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Noli Me Tangere (Shaps Library of Translations)


A review by Miguel B. Llora:
Noli Me Tangere has rightfully gained a place of national importance since it was completed in its original form - in Spanish - in 1887. Soledad Lacson-Locsin renews its spirit in this easy to read English language translation - complete with helpful footnotes and a warmth that only one close to the material can appreicate. "Noli" as it is affectionately called, forms part of the canon text in Filipino education. Translated into Tagalog, it brings a unique perspective to the life and times of colonial Philippines. Translated into English, it brings it to life for the rest of the world.


As a simple introduction - without giving too much away - the story centers around two characters - Ibarra and Elias and the trials and tribulation surrounding their individual quests for happiness and justice. Standing between all this and the reason for all the discord is a power structure triad of the Church - mostly the Holy Orders; the State mechanism - the Civil Guards, the Alferez, etc.; and Culture - Imperial Culture to be more exact. Locked within this Discourse and the constraints applied on them by all these forces, Ibarra and Elias - forming both sides of Filipino existential angst and liberating spirit - are crushed beneath the wheel. Everyone is a victim.

Rizal was by no means a seer of any kind. However, what rings true then, as it does now, is the way Filipinos create values. In a unique perspective as an emigre, Rizal completed this novel while he was in Spain - with all the joys and sense of perspective that was allowed. If we listen to him now as we listened to him then, perhaps we can transcend our human-all-too-humanes and become what we are capable of becoming.

Written at about the same time as Nietzsche was writting, the message is almost similar yet also very different. While Noli was iconoclastic about the abuses of the church and the almost stunted sense of becoming, Nietzsche took it one step further and formed an indictment against the nihilism of Europe via the message of the church in general. What I am trying to say here is that Rizal and Nietzsche see a sense of becoming stunted by anti-humanist dogma. I salute both, who have gone to the great beyond ahead of us and read their messages of "becoming".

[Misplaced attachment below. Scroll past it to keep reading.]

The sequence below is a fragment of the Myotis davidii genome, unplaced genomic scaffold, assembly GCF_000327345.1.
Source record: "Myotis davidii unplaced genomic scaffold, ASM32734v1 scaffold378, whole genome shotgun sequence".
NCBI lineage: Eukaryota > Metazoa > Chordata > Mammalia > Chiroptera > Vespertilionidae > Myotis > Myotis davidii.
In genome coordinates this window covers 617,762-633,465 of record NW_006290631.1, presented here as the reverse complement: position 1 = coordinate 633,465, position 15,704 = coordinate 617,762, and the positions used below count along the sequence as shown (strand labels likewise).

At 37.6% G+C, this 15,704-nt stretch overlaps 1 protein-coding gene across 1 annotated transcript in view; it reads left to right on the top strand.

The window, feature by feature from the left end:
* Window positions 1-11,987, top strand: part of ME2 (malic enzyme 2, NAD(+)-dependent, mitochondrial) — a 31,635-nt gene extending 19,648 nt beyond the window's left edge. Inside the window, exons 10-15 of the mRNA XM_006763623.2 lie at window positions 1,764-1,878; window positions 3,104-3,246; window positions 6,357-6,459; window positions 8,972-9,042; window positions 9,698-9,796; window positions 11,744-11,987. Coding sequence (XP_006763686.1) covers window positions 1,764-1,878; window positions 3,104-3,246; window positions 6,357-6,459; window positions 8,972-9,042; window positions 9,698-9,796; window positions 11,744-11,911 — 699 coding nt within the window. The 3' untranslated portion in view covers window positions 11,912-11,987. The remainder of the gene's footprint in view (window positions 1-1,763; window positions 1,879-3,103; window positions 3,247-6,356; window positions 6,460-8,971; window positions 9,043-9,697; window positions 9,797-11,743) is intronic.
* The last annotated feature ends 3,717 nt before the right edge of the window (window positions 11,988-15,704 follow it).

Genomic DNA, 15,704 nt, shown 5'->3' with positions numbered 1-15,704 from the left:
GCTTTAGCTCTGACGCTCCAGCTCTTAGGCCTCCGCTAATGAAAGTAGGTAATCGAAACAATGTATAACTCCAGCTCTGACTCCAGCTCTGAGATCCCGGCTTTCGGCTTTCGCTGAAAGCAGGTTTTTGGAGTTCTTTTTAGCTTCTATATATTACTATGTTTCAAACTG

If you wish to peek into the Filipino psyche - as a non -Filipino, there is no better avenue than Rizal's Noli - specially this version. As a Filipino at home as well as a Filipino abroad - we need to re-read Noli and heed its warning. We obviously did not learn about ourselves the way Rizal meant to teach us - the results are self evident. Once again, I have not read a finer translation than this one by Soledad Lacson-Locsin. As a metaphor for the Philippines, Maria Clara could not have looked more beautiful.
For more information and review please click HERE
 

Holy Bible: New Living Translation, Burgundy Leather Flex


Product Description:

Looking for a gift presentation Bible? The Gift and Award Bible is perfect for church presentation and award programs. A great-value gift Bible that includes Life Application notes and other helpful features:

New Living Translation Text 52 in-text Life Application notes with memory verses Dictionary/concordance Words of Christ in red letter Presentation page Plan of salvation Durable binding.

Review by a Reviewer:
Reviewer: Allen Smalling "Constant Reader," (Chicago, IL United States)
Dollar for Dollar, the New Living Translation (NLT) is probably the best and most intriguing type of Bible I've ever bought. I don't pretend it's my favorite Bible of all--because it isn't really a Bible, it's a paraphrase of the Bible as opposed to a true translation. But I really like it.

Of course, any translation of the Bible is going to be some sort of paraphrase, because different languages use different idioms that have to be rendered into English using different words. There are "strictly literal" bibles like the NASB that go for a word-for-word approach; most bibles are "literal" bibles like the New Revised Standard and New International, the latter in particular taking the "freedom to be idiomatic." ...

The physical presentation of this modestly-priced version is worth remarking on. For fake leather, it looks reasonably genuine, and there are other colors available besides the best-selling black. The type is quite small, but uses a blocky sort of Roman setting that makes reading as easy as possible, even the red letters. The pages are ordinary paper, not "onion-skin." About my only gripe is that the text is too close to the inner margin, but this tome (made in Mainland China) is well-stitched, not the sort of bindery to fall apart quickly upon heavy use.

For very little money I advise the avid Bible reader--or the Bible reader who finds passages in his/her favorite Bible a little hard to fathom (and who among us has not?)--or the just-plain curious to invest in this handsome, intelligent little paraphrase. If your experience is like mine, you'll be surprised at how likeable it is.

For more information and reviews please click HERE.
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